Green architecture – Green Lighthouse in Denmark
In this article we’re going to write about first public carbon neutral building in Denmark. Designed by Christensen & Co, the sundial-shaped structure was recently completed. The student services center will be showcased during the UN Climate Conference (COP15) this December, where it will serve as proof that carbon neutral buildings are possible with good design and planning. In fact, 70% of the energy reductions achieved were a direct consequence of architectural design, not fancy technology. Green Lighthouse got its name because its spiral interior organization resembles lighthouses (it could be interpreted as a house of light as well, because of the multitude of natural light).
In order to achieve carbon neutrality, many green design features were incorporated to reduce energy use and provide a healthy indoor environment for students and faculty. The building itself was oriented to maximize its solar resources, while windows and doors are recessed and covered with automatic solar shades to minimize direct solar heat gain inside the building. Plentiful daylight and natural ventilation are provided by carefully placed VELUX skylights, Velfac windows and the generous atrium.
Sensibly integrated state-of-the-art technology has been applied, so the building has heat recovery systems, photovoltaic panels, solar heating, LED lighting, phase change materials, and geothermal heat are just some of the technologies that are seamlessly integrated into the building. The great video below explains the sustainable features of the project. It was made by London based Squint Opera animators and nominated for CGArchitect.com’s Best Overall Architectural Film in 2009.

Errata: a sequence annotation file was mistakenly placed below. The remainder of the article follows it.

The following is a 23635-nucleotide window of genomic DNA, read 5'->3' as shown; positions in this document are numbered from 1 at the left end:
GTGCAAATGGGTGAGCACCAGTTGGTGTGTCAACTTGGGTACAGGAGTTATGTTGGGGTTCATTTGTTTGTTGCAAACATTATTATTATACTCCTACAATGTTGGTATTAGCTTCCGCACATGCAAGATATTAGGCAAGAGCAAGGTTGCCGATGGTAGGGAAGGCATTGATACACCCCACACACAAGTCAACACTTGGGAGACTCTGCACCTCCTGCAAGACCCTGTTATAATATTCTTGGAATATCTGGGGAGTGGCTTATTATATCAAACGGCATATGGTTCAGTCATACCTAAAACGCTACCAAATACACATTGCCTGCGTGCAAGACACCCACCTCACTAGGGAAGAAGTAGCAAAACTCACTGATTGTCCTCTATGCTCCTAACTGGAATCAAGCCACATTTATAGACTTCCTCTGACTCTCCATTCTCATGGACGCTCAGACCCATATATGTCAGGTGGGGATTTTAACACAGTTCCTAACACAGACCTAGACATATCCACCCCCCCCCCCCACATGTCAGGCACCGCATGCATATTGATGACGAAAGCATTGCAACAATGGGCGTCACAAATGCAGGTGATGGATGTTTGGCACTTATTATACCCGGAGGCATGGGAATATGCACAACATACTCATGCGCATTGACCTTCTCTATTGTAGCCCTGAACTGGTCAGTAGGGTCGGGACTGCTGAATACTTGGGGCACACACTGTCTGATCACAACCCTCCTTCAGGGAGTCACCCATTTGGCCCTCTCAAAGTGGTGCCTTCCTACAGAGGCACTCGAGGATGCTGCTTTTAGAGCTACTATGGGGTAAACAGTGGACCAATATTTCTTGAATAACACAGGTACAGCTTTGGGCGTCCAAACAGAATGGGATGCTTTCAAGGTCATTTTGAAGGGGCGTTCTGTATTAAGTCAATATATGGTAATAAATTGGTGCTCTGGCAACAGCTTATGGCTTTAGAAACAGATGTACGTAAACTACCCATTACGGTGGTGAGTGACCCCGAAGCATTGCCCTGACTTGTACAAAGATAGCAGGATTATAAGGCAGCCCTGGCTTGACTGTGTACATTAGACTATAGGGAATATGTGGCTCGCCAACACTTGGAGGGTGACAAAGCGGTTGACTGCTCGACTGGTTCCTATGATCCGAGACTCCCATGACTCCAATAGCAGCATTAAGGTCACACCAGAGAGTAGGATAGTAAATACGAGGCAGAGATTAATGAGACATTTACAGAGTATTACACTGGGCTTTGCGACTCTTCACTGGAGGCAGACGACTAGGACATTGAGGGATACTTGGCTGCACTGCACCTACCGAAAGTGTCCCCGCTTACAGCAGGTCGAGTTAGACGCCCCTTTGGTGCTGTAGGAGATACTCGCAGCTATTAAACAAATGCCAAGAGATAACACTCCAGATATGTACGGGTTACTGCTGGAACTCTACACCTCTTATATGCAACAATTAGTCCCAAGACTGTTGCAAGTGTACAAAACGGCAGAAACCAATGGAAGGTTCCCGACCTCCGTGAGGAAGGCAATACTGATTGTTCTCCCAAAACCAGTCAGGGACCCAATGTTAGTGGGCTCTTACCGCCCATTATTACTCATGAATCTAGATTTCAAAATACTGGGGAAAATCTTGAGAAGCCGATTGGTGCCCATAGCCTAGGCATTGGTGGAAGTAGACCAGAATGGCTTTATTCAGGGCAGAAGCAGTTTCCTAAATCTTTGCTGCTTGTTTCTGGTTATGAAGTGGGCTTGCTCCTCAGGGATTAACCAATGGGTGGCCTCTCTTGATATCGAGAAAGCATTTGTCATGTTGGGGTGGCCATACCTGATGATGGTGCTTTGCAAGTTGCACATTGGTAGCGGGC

The Green Lighthouse was inaugurated last week after construction started less than a year ago. The building will serve as the student services building for the University of Copenhagen’s Faculty of Science. Students will be able to receive career advice, study and lounge in the building. Administration offices and a faculty club for scientists will also be housed there. The new carbon neutral building will serve as an excellent example for the upcoming climate talks in December.
Visionary architecture which makes the most of natural factors such as sun and air has cut ¾ of energy use compared to standard use by a building of that size. Energy is provided by a unique combination of solar panels, heat pumps and district heating.
Danish Minister for Science, Technology and Innovation, Helge Sander said: “Everyone who has had a share in the Green Lighthouse project has every reason to be proud. It is a stylish, exemplary, climate-friendly construction, which will help focus the attention on Danish know-how during the forthcoming climate summit. At the same time, the building can serve as inspiration to other universities and builders, while also contributing to the construction industry’s knowledge base of sustainable building solutions”.
“Instead of seeing the need to save energy as a limitation and think oh no, we can only build houses with small windows, for example, we decided to see it as an opportunity to use even bigger, but very insulating windows. If a house is light, people will also turn on the light less,” said architect of the building Michael Christensen.
Overall, it is an attractive building which incorporates both simple and state-of-the-art technology solutions which helped the building become carbon neutral. It will surely start changing the face of Denmark’s public buildings.